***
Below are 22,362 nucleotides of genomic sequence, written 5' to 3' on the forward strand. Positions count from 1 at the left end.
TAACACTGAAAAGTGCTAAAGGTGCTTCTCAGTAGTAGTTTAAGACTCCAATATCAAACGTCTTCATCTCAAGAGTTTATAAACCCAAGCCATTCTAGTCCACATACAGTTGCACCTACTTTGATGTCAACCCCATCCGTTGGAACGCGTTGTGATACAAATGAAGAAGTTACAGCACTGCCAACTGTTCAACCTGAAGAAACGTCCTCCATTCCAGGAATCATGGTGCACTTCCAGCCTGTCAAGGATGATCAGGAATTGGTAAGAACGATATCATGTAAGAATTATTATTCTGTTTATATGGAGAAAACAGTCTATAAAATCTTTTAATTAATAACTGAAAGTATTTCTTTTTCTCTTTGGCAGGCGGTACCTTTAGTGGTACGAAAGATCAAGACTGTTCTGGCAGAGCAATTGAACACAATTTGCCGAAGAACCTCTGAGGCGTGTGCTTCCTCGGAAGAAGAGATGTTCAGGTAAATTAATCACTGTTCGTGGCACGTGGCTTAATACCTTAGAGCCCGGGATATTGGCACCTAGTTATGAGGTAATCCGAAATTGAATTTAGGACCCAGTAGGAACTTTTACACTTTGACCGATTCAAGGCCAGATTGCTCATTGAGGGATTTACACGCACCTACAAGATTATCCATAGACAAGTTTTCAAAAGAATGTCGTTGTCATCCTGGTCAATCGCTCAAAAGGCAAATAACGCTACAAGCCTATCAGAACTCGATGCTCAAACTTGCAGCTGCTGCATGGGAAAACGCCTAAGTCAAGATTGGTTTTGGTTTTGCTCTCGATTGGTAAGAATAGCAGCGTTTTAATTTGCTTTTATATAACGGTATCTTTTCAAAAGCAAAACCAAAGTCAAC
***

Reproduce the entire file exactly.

Below are 22,362 nucleotides of genomic sequence, written 5' to 3' on the forward strand. Positions count from 1 at the left end.
TAACACTGAAAAGTGCTAAAGGTGCTTCTCAGTAGTAGTTTAAGACTCCAATATCAAACGTCTTCATCTCAAGAGTTTATAAACCCAAGCCATTCTAGTCCACATACAGTTGCACCTACTTTGATGTCAACCCCATCCGTTGGAACGCGTTGTGATACAAATGAAGAAGTTACAGCACTGCCAACTGTTCAACCTGAAGAAACGTCCTCCATTCCAGGAATCATGGTGCACTTCCAGCCTGTCAAGGATGATCAGGAATTGGTAAGAACGATATCATGTAAGAATTATTATTCTGTTTATATGGAGAAAACAGTCTATAAAATCTTTTAATTAATAACTGAAAGTATTTCTTTTTCTCTTTGGCAGGCGGTACCTTTAGTGGTACGAAAGATCAAGACTGTTCTGGCAGAGCAATTGAACACAATTTGCCGAAGAACCTCTGAGGCGTGTGCTTCCTCGGAAGAAGAGATGTTCAGGTAAATTAATCACTGTTCGTGGCACGTGGCTTAATACCTTAGAGCCCGGGATATTGGCACCTAGTTATGAGGTAATCCGAAATTGAATTTAGGACCCAGTAGGAACTTTTACACTTTGACCGATTCAAGGCCAGATTGCTCATTGAGGGATTTACACGCACCTACAAGATTATCCATAGACAAGTTTTCAAAAGAATGTCGTTGTCATCCTGGTCAATCGCTCAAAAGGCAAATAACGCTACAAGCCTATCAGAACTCGATGCTCAAACTTGCAGCTGCTGCATGGGAAAACGCCTAAGTCAAGATTGGTTTTGGTTTTGCTCTCGATTGGTAAGAATAGCAGCGTTTTAATTTGCTTTTATATAACGGTATCTTTTCAAAAGCAAAACCAAAGTCAAC